Wednesday, May 7

Such a WannaBe

We have such incredible neighbors! We are learning so much from them, they are very patient, and their children (all 8 of them) are absolutely delightful. They have a wonderful son J, Christian's age, that I tend to ask a lot of questions, bless him!

When we first moved here J came over to introduce himself to me. He is very polite. I had already been watching my neighbors and admiring their huge happy family. Something I noticed was that the little girls seemed to only wear dresses. So I asked J what church his family goes to. He told me that they 'study God at home as a family.' So I boldly pushed forward and asked, 'Is it your religious belief that your sisters wear dresses?' He looked perplexed at me and said, 'Well mam, we call that playing dress-up!' I felt so silly.

Later some of his little sisters told us that J thinks we are 'city slickers' and that we're gonna take a lot of work! Boy is he right.

So today I asked J to come over because I was concerned about one of their hens. This hen had been in our barn for the past several days and hadn't moved a bit other than to blink. So I started to worry that it was hurt and wanted him to take a looksy. He authoritatively marched in, grabbed a stick and carefully peaked under the hen, and said, 'She's sitting on a slew of eggs.' Oh! And then he politely asked if the hen could stay in our barn... well of course... how exciting I thought. So hear I go again, asking one of my questions. Might I please add, right here, that I later today asked each of my children AND my very intelligent husband the same question and they don't know the answer either. So if someone DOES know the answer, please share, and please don't judge US... I am already quite aware of my cluelessness! So I asked J, 'how does a hen know that her eggs have chicks in them and aren't the normal eggs she lays each morning that you collect and eat?' Again, J looked at me perplexed and simply said, 'cause God made them that way.' Was that a dumb question? Does the rooster 'fertilize' the hen or the eggs after they are laid? How does the hen know to try and find a hidden place, lay eggs, and then know that she needs to sit on them to hatch them? So I AM indeed a country girl wanna be and I need to know this since I am too embarrassed to ask J again. That beautiful family of 10 probably got a good ole laugh over me during their family dinner tonight, oh well.

I am NOT smarter than a 5th grader... and I just proved that to my 12 year old neighbor. Still wondering though... I wish he had just explained the whole process to me... I think he is caught off guard when asked something that is such common knowledge to him. So to review... I don't care which came first... the chicken or the egg... I want to know... how did the yolk become a chick! Anyone ? Anyone? Bueller? Bueller?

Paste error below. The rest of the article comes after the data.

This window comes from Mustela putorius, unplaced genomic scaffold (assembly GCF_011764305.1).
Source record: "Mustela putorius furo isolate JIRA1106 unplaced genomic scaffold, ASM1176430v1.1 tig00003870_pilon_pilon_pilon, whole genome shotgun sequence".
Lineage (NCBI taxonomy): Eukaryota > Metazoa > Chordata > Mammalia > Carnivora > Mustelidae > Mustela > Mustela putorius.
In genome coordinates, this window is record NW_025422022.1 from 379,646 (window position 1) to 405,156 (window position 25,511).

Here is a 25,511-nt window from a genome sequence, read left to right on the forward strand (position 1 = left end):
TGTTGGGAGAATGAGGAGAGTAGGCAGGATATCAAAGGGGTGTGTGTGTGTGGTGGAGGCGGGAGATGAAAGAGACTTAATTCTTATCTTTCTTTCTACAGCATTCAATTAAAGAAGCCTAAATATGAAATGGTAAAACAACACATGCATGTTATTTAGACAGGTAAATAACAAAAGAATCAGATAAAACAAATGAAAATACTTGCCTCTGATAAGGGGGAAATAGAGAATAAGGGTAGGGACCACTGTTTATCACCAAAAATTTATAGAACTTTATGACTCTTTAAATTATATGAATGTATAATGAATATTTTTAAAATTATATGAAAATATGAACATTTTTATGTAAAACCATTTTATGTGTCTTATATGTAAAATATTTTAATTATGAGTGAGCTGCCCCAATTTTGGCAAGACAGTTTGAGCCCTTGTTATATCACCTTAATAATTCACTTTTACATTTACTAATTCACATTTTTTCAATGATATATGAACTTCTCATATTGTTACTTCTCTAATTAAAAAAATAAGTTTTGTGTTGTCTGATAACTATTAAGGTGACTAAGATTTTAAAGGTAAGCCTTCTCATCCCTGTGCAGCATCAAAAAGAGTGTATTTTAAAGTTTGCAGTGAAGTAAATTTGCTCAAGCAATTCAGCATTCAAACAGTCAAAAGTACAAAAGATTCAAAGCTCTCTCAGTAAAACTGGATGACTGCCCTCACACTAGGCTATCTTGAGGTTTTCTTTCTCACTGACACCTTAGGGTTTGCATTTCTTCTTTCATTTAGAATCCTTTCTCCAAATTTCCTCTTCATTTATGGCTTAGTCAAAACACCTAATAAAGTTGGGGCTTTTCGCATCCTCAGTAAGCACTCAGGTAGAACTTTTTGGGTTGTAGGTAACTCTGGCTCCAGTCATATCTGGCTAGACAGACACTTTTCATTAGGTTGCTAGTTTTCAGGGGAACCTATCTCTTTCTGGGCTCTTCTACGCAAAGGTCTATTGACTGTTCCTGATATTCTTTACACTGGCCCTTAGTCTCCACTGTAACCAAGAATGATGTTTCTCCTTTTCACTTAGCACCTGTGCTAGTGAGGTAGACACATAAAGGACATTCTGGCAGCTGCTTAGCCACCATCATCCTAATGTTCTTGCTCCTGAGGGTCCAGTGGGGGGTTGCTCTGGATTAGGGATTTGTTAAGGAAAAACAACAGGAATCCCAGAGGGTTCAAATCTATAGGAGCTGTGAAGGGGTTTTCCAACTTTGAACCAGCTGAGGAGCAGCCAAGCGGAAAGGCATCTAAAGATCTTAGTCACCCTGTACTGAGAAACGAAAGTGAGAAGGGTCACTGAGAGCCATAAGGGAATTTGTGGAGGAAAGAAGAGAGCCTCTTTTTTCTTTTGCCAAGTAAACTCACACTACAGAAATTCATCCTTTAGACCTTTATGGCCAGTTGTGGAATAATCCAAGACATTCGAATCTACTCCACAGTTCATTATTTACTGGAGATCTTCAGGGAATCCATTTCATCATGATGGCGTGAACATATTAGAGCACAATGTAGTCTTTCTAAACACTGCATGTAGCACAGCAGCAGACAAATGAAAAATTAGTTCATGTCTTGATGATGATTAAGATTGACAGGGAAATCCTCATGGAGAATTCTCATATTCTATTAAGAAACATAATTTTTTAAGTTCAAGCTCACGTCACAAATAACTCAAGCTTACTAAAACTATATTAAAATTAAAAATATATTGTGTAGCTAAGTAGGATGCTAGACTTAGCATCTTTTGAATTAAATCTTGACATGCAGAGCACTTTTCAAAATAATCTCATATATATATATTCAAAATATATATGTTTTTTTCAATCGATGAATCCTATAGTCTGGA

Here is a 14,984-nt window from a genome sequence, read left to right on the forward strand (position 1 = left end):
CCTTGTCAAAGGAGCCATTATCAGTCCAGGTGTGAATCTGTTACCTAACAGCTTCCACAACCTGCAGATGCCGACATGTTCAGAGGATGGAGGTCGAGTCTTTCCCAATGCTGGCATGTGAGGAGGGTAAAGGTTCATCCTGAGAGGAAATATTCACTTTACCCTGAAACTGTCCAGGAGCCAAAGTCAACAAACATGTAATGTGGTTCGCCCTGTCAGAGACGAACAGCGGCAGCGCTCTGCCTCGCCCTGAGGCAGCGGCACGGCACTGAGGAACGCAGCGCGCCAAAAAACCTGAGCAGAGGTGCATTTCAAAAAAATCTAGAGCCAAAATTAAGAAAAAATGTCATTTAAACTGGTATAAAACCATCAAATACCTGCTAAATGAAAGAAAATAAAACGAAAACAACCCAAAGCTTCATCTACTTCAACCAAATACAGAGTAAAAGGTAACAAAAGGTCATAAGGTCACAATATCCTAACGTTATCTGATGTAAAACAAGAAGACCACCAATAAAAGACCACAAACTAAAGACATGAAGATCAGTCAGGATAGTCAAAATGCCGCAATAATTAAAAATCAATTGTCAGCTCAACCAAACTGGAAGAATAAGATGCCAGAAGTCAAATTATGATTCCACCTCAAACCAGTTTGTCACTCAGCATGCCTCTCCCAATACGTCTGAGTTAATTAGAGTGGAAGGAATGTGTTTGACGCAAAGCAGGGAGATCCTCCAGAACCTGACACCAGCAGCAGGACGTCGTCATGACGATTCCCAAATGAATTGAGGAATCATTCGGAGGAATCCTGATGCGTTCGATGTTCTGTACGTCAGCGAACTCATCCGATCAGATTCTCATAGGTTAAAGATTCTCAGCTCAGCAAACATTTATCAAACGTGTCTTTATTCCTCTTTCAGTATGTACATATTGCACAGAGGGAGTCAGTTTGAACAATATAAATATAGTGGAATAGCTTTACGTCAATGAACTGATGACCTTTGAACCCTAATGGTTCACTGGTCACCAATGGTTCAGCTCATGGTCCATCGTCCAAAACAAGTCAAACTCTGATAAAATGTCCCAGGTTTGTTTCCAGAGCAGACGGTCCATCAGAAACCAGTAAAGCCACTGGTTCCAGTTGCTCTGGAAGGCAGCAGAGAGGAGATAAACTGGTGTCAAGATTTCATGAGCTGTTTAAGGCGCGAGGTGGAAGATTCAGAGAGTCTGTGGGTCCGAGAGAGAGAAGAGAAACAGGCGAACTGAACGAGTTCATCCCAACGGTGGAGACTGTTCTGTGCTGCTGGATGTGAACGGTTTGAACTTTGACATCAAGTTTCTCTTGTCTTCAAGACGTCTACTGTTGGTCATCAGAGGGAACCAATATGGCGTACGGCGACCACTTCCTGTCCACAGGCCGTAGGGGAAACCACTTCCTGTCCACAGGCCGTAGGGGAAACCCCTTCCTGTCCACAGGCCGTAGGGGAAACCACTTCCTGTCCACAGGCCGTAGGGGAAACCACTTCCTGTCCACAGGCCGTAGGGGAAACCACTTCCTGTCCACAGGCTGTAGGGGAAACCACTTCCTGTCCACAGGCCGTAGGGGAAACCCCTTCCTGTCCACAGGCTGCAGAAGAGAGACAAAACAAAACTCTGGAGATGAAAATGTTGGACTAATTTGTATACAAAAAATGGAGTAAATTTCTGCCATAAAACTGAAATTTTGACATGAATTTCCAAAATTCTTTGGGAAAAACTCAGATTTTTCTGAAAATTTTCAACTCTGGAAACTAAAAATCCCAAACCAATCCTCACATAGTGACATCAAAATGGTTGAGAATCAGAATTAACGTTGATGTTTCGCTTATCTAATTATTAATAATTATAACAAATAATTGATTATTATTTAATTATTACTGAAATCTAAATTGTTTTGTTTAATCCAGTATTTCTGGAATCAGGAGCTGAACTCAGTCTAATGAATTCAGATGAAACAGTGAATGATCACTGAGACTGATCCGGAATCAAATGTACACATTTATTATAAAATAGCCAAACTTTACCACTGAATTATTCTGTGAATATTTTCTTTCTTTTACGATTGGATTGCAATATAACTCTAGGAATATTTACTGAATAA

mom2eight said...

when you go to the, go to:
at the bottom of the page,

Other Resources (require Adobe Acrobat Reader):

Chicken Questions & Answers - (Texas Agriculture Extension Service L-5323)

look on page 2

mom2eight said...

not sure what happened here. I posted a message before this one but it didn't post.
I found this site

kb said...

I am no help. I have no clue, but I sure did love your post. How fun!

kmmclain said...

I found your question interesting and did some research. Here is a possible explanation.
"Why Chickens Leave the Nest

All chickens lay eggs in a series - never more than one per day. If the eggs are not collected, and a sufficient number of eggs are allowed to remain in the nest, the hen may stop laying eggs and start brooding. When the hen leaves the nest after laying an egg, it cools which suspends the development of the embryo inside. If the ambient temperature remains between 45F and 65F, the embryos will remain viable for as long as two weeks. When the hen becomes broody and sits on her eggs for three weeks, all of the eggs will hatch at about the same time. This is why it is important for the hen to leave the nest after laying.


Breaking Broodies

When we remove the eggs, the hen supposes: "There are not yet enough," and continues to lay. The hens of some breeds will get broody anyway after some time. This condition can be cured by placing the hen in a "broody pen". This is a small cage, hung in the hen house. The cooling of the bottom, the swinging movements, and the lack of eggs to sit on are said to cure this condition. The broodiness trait has been removed from most commercial laying breeds through selection. The modern laying hen has delegated her responsibility of hatching, raising, and educating chicks to humans. In nature, the poor creatures would soon become extinct. "
You don't know me, but your brother Nate was our home teacher in Alabama, and I met you briefly at girls camp in 2006. I was the YW President for the Madison 2nd. ward. I enjoy reading your blog.

Kelly McLain

Lisha said...

When you find the answer, please let me know... I've actually always wondered this myself!

Debbie said...

So, I guess all eggs have the potential of becoming a chick if they are incubated long enough?? but i'm not sure at what point you say we can't eat that egg because the hen has been sitting on it too long and it'll be a chick by now.

J sounds like a lot of fun, and I LOVE Are You Smarter Than a 5th Grader! haha

Beth said...

I am clueless too... let us know what you discover!